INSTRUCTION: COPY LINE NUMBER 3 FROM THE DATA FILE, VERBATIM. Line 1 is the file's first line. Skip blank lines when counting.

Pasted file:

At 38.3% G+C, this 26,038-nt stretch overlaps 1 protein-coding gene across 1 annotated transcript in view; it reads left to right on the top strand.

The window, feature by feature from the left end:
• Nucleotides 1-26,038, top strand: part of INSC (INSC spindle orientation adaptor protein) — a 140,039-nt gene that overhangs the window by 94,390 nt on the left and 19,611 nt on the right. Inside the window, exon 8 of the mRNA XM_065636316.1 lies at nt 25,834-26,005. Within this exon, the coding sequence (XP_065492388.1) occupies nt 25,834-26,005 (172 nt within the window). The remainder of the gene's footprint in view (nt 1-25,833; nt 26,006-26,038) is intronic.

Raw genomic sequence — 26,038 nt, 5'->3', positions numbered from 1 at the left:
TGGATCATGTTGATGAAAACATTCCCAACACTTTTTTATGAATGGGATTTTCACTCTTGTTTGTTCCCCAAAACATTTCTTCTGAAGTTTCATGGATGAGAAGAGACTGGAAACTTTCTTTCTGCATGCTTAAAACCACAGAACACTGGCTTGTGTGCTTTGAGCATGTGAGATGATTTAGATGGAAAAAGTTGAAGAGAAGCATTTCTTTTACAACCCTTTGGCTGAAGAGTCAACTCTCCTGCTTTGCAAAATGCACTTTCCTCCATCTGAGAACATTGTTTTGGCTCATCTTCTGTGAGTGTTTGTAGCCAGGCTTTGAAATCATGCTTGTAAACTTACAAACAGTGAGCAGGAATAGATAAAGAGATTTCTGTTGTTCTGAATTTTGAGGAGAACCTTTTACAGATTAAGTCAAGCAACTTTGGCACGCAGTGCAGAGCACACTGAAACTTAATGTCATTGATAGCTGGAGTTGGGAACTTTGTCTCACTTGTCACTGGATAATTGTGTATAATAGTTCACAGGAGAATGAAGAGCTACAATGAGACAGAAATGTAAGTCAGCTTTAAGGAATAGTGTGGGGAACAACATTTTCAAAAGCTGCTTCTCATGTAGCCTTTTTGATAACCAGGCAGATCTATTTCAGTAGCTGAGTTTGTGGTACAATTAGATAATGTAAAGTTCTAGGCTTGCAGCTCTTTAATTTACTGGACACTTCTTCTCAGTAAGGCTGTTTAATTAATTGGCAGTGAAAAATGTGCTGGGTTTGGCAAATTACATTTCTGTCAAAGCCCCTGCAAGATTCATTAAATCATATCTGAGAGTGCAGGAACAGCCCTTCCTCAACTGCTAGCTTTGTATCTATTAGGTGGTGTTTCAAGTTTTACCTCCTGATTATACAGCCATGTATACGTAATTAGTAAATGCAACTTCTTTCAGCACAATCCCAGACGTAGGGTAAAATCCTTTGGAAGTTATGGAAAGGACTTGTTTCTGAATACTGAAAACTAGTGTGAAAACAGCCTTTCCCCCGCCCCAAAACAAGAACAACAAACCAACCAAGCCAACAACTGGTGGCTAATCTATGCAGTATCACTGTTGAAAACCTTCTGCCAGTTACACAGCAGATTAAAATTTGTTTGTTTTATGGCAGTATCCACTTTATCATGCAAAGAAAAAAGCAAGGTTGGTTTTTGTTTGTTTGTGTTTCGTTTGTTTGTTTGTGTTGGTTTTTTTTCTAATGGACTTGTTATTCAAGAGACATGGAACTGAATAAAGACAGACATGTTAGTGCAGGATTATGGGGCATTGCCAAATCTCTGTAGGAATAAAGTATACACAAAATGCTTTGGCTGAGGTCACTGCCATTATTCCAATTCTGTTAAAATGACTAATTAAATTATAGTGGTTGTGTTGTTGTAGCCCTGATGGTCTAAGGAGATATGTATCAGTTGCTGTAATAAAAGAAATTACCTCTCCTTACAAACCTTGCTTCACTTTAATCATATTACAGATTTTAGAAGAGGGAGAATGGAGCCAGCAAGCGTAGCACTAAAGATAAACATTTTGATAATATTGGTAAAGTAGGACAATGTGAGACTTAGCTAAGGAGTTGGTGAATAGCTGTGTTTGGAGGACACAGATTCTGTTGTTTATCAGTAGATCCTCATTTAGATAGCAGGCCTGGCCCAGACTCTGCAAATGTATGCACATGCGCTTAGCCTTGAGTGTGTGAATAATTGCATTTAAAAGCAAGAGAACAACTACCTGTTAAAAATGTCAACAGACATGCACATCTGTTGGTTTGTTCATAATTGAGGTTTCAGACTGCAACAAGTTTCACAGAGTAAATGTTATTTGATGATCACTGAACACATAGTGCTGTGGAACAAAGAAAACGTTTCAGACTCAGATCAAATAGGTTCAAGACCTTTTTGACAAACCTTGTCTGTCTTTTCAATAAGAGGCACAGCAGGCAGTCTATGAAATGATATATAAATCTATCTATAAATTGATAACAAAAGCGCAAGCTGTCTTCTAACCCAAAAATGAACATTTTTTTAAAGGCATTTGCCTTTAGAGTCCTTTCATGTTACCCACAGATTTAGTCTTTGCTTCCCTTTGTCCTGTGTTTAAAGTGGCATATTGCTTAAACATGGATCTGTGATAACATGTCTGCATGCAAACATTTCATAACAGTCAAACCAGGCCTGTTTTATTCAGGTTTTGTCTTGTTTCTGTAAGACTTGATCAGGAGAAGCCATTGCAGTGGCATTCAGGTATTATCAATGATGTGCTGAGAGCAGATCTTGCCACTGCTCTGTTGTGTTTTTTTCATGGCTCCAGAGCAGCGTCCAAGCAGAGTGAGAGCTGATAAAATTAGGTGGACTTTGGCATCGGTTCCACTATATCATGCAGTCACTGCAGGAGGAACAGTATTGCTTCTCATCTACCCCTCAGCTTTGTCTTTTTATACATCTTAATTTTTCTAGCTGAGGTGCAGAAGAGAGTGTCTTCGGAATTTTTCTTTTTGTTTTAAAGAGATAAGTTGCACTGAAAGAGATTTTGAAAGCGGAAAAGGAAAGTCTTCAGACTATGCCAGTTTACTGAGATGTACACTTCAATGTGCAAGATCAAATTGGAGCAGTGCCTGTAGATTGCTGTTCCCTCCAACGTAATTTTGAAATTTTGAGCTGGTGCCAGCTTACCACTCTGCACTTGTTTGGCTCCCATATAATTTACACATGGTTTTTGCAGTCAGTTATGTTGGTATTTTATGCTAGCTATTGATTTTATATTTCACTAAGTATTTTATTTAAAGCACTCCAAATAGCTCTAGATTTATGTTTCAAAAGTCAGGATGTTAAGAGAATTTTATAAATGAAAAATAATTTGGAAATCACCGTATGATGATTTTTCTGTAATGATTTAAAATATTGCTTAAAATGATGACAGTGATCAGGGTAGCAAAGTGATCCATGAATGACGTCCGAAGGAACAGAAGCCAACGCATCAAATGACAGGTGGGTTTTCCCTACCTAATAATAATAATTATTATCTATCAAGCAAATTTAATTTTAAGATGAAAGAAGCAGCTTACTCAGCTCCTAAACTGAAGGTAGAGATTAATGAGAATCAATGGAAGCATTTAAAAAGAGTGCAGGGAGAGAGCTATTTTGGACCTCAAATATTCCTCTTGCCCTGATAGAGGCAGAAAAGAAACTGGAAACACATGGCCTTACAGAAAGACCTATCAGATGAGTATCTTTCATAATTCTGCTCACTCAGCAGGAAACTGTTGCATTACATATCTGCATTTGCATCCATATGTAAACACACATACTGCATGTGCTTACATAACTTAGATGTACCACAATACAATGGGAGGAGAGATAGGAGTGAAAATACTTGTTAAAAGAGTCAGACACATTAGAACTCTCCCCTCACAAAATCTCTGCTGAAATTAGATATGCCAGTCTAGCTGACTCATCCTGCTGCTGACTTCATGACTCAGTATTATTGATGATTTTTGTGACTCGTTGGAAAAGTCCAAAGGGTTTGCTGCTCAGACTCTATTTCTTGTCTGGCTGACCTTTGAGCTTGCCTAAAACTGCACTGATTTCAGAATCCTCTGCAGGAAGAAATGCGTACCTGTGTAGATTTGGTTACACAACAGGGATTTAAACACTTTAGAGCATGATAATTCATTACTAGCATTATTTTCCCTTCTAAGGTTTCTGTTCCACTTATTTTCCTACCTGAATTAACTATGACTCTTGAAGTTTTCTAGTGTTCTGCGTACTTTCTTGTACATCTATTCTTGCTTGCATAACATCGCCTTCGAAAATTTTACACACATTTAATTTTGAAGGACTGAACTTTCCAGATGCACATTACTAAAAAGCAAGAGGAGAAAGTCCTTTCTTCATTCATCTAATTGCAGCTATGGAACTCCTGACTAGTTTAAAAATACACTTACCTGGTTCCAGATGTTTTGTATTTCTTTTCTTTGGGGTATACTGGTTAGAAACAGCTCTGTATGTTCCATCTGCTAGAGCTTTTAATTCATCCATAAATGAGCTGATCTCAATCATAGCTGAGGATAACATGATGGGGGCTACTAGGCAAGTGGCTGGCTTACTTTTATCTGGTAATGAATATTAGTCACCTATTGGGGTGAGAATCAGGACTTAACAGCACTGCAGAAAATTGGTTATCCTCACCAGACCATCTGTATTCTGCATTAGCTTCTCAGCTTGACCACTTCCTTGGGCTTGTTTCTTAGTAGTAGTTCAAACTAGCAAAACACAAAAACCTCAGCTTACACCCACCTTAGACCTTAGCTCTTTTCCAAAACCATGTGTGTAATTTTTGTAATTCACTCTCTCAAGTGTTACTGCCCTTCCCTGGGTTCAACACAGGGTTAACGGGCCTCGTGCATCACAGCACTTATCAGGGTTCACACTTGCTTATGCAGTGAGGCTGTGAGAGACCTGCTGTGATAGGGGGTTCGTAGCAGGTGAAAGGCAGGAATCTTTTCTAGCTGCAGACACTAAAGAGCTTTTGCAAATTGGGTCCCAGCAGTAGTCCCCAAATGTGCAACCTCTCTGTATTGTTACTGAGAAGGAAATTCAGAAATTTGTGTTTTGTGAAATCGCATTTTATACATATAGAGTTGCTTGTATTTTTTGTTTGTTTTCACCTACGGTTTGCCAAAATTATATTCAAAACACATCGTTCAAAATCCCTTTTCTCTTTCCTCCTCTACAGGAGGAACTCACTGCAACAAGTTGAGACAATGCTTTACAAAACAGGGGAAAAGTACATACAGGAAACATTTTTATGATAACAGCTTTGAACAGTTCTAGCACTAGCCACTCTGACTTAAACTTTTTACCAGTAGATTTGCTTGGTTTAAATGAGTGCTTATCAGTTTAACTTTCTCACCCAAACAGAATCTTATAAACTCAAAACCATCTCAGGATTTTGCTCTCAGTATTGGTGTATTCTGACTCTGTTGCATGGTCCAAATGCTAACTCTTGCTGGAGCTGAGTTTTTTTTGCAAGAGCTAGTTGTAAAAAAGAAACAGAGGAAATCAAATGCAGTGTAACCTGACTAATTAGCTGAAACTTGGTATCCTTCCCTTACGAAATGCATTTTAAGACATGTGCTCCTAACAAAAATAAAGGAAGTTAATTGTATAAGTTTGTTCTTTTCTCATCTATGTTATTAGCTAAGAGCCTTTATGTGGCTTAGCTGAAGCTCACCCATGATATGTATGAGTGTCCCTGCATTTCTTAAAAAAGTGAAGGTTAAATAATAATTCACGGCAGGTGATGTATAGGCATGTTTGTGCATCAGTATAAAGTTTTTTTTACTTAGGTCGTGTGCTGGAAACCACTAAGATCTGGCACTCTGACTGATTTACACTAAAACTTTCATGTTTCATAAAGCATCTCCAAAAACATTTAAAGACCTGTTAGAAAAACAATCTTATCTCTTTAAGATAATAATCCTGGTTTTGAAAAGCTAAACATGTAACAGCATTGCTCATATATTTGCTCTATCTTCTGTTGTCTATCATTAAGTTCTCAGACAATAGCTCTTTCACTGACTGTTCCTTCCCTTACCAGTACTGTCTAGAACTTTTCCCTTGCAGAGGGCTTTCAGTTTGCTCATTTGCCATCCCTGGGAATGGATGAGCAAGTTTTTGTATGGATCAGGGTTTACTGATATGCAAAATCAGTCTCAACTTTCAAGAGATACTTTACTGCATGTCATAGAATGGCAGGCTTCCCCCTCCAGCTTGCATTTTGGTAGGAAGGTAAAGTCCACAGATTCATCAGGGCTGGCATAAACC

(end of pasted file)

• Nucleotides 1-26,038, top strand: part of INSC (INSC spindle orientation adaptor protein) — a 140,039-nt gene that overhangs the window by 94,390 nt on the left and 19,611 nt on the right. Inside the window, exon 8 of the mRNA XM_065636316.1 lies at nt 25,834-26,005. Within this exon, the coding sequence (XP_065492388.1) occupies nt 25,834-26,005 (172 nt within the window). The remainder of the gene's footprint in view (nt 1-25,833; nt 26,006-26,038) is intronic.